A traveller should understand the ruling class of the country they’re visiting. In Australia, that means understanding how in late 1975, the duly elected Prime Minister of Australia was sacked. The Dismissal Dossier by Jenny Hocking breaks down this historic event.
As part of the monarchy, Australia’s Governor General acts on behalf of the Queen of England. Usually only trotted out to open fetes, racing carnivals and parliament, the Governor General of the mid-70s (a former judge, John Kerr) shook things up after deciding to settle a national crisis by firing Edward Gough Whitlam.
This came after the Opposition at the time had made government unworkable. So a new Prime Minister was installed, but the parliament passed a no-confidence motion in the new caretaker government. This led representatives of the Labor Party going to the Governor General with a request to allow another government be formed, one that would have a majority.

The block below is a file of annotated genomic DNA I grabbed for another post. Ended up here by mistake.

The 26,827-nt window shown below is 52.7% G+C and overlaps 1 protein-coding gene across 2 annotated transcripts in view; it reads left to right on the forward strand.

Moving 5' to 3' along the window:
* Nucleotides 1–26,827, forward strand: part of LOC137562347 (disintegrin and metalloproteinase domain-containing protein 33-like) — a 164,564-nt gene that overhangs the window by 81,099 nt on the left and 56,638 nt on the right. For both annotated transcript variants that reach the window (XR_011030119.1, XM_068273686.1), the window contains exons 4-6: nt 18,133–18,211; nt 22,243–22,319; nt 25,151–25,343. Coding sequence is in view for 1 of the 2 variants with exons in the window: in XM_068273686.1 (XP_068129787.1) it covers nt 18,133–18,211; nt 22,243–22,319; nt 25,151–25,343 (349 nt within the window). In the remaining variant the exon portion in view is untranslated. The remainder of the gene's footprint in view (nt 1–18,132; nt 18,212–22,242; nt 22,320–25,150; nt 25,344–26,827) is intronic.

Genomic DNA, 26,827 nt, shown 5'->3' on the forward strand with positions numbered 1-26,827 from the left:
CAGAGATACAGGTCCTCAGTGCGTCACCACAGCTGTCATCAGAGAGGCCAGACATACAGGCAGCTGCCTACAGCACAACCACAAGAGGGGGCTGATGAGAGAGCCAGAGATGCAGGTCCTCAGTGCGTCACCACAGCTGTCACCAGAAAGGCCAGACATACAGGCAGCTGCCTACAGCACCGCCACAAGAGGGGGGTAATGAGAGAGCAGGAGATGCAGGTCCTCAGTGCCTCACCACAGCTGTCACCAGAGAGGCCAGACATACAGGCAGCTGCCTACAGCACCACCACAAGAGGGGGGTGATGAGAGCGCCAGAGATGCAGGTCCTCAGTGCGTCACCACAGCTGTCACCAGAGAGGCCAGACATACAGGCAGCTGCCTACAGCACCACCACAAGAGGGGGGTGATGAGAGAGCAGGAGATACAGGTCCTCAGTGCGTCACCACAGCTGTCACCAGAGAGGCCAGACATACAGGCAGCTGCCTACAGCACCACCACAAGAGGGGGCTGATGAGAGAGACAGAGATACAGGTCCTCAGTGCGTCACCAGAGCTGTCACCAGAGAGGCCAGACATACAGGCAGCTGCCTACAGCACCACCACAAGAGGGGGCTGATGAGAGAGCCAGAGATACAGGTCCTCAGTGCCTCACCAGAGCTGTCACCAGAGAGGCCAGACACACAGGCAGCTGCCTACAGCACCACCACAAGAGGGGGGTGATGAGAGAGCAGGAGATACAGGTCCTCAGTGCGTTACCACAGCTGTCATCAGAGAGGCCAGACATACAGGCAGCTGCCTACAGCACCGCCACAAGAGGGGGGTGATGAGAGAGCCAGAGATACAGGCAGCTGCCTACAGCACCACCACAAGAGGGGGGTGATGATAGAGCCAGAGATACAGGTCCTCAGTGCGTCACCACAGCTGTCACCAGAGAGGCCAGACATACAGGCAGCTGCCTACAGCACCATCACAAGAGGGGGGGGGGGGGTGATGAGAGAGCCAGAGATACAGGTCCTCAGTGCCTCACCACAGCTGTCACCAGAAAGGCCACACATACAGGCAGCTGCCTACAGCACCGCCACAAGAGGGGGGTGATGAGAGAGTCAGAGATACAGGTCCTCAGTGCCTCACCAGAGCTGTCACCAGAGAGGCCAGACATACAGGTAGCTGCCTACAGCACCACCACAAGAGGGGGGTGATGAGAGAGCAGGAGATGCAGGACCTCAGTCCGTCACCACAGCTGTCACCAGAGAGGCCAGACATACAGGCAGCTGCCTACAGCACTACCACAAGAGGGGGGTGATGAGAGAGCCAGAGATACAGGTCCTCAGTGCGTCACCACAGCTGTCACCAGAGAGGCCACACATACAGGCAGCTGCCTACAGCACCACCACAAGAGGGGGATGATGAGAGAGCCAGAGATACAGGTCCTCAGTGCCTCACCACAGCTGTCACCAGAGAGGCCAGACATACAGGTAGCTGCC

John Kerr didn’t answer the door. Instead, he and his staff turned their backs on democracy. In the Dismissal Dossier, Jenny Hocking succinctly but forensically explains how this was possible.
Turns out the Governor General had struck a deal with the Opposition enabling him to remain in office, installing Malcolm Fraser as Prime Minister, and shutting down an awkward enquiry into Kerr’s role in a dodgy government loans affair.
Kerr’s deal with Fraser wasn’t the stuff of mature democracies, but something you might expect of a golf club committee after an investment in a new fairway sprinkler had gone sour.
Hocking takes us on a brief but riveting 88-page journey into the black heart of Australian politics and culture. John Kerr consulted Buckingham Palace, the Opposition leader and two serving high court judges before making his decision to dismiss Whitlam. Most Australians know none of this. It remains a country where the population talks about a ‘fair go’ yet when tested it submits to a ruling class that’s always done pretty much as it pleases and continues to do so. – Mark Swivel